a persimmon, and thought it would be impossible for each
drop of rain not to want to touch you. Maybe the names
of these simple objects, returning this morning
like falcons, will console us. Maybe we can love

not just within the darkness, but because of it. Ours is
the dream of the snail hoping to leave its track on the moon.
we are sending signals to worlds more distant
than what the radio astronomers can listen for, and yet—

And yet, what? Maybe your seeds of daylight will take root.
Maybe it is for you the sea lifts its shoulders to the moon,
for you the smoke of some battle takes the shape of a tree.
On your balconies of desire, in your alleyways of touch,

each object is a door opening like the luminous face of
a pocket watch. Maybe because of you the stars, too,
desire one another across their infinite,
impossible distances forever, so that it is not

unthinkable that some bird skims the narrow sky where
the sentry fires have dampened, where the soldier, stacking
guns in Death’s courtyard, might look up, and remember
touching some story he carries in his pockets, a morning

like this blazing through the keyholes of history, seeing not
his enemy but those lovers, reaching for each other, reaching
towards any of us, their words splintering on the sky,
the gloves of their hearts looking for anyone’s hands.

                   

Music by Aleah, “Water and Wine”

 

Friday leftovers . . .

This week’s headline:

Chocolate could run out in 2020 due to worldwide shortage of cocoa

Friday afternoon. Partly cloudy and not too hot, 80 degrees.

Not going to lie, if I ever came across this particular bug (technically, arthropod), I think it would scare me beyond silly . . .

Mom said:

Photo: Let me go grab you some aloe for that #MomBurn

Office safari (click here to see more of this series):

Speaking of fish . . .

The Star Wars that we used to know (a la Gotye):

Okay, I’ve noticed a trend: extremists tend not to be able to spell worth a damn:

Photo: Took me a sec, but I think they meant "liberty or tyranny"

Oh how we need this here:

The Google?

The Matrix done in 8-bit:

Really bad school dance photos, or, “What were they thinking?”

I cannot even begin to understand what is going on here . . . he’s braiding her hair? Her hair is a set of reins? They killed the abominable snowman and now they’re celebrating by crowning her with a cheap tiara? I could go on and on and on ………………

Aside from the fact that their dresses are butt-ugly hideous, he looks like he is ready to loose some weird kind of violent vengeance with the bouquet he’s been asked to hold.

Julius Caesar knew how to do revenge.

Speaking of ancient . . . ancient statues dressed up in modern clothes, thanks to French photographer Léo Caillard and art director Alexis Persani, who merged sculptures from the Louvre with modern clothing using Photoshop. Click here to see all of them.

I wonder how an alligator trips on acid . . . party hats?

See, I told you!

And to end on a positive note—See, people can be good to one another:

“It’s often said that we’re haunted by memories. Sometimes I think it’s the other way around: we’re the ones who do the haunting.” ~ Will Boast, from “Where It All Went Wrong”

#6 UTA Flight 772 Desert Memorial 16.864841, 11.953808 Sahara Desert, southern Ténéré of Niger
This image strike me as being incredibly poignant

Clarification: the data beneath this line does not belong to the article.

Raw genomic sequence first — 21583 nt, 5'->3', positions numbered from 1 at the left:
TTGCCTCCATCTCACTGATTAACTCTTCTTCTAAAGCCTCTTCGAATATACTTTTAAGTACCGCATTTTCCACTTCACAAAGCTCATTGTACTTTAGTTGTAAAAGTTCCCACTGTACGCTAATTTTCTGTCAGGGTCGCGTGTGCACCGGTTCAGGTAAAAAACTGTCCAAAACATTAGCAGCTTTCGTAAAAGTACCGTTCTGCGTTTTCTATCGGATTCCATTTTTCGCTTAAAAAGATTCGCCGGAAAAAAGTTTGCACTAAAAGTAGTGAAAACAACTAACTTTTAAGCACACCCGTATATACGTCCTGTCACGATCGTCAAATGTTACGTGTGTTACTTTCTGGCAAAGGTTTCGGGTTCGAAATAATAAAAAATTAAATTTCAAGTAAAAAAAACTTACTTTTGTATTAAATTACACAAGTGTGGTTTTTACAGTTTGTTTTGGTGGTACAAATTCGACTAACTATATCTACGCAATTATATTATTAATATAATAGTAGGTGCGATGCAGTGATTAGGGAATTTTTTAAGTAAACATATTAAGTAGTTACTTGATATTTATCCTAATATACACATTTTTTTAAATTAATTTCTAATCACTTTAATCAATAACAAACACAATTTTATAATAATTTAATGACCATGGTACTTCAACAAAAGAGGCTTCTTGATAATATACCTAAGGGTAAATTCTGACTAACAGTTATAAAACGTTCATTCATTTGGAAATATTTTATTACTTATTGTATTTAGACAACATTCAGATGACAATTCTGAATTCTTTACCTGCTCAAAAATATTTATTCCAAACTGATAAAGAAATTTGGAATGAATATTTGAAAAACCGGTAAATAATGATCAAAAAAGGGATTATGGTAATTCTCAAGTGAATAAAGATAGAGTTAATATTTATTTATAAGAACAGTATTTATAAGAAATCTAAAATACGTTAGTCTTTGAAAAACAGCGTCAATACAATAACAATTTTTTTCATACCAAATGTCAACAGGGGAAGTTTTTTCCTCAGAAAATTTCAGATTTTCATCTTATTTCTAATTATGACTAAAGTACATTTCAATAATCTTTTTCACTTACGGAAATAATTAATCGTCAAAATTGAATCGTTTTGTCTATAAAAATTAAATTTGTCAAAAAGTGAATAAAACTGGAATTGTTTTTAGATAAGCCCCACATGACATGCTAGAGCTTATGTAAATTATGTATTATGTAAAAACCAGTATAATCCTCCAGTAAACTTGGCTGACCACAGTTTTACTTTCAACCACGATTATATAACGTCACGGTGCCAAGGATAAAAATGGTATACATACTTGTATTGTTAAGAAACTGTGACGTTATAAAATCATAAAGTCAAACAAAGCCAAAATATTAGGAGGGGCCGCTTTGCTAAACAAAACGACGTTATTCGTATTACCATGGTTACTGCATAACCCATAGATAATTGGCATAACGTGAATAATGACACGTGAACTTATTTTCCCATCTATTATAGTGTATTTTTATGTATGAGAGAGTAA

“I think you wear the dusk like a thin veil. I think
your voice rises from the deepest caverns, your touch
settles like the darkness I try to hide inside.” ~ Richard Jackson, from “Self-Portrait As Window”

Arthur Boyd Nebudchadnezzar, Rainbow and Waterfall 1967 oil on canvas

“Nebudchadnezzar, Rainbow and Waterfall” (1967, oil on canvas)
by Arthur Boyd

In the first part of the dream, my mother-in-law is dead but she hasn’t been cremated yet because Ann wants to give everyone a chance to say goodbye. By the time we get there, it’s been a week, and I pretend that I do not smell the smell of decay because I do not want Ann to get mad and throw me out. My father-in-law is looking at his coin collection, and I suddenly remember a piece of fabric that my mother-in-law said that I could have. It is an ornate brocade.

In the second part of the dream, my mother is alive when she’s supposed to be dead, and I know that I will have to tell her that she needs to die. She take me to a Chinese restaurant where she knows everyone, and they let her order anything she wants not on the menu. The owner, a tiny Asian woman, takes me back into the kitchen to let me sample desserts. While I am in the kitchen I realize that I will have to tell my mother that she can’t stay. When I go back into the dining room, the place is filled with American tourists. While I was gone my mother went to campus to pick up Brett, and I see that he has gotten a haircut, half mohawk in the front and mullett in the back. I decide not to say anything.

My mother tells Brett to order anything he wants, but he only wants chicken nuggets. I apologize to the owner, who has just cut the head off a very large fish. I look at my mother and realize that she is very tired. She nods to me, and I know that she is ready to go, but I want to stay in the restaurant longer. I want to stay in the company of these people. It feels like home.

                   

Take a look at the story of Dillie the Deer

                   

All Days Lost Days

Living
in and out of the past,
inexplicably
so many things have died
in me.

In and out like a tide,
each tear
holds a tiny hologram.
Even this early
I am full of years.

Here are the little gravestones
where memory
stands in the wild grass,
watching the future
arrive in a line of big black cars.

All days
lost days, in and out of themselves
between dreaming
and dreaming again and half-
remembering.

~ Carol Ann Duffy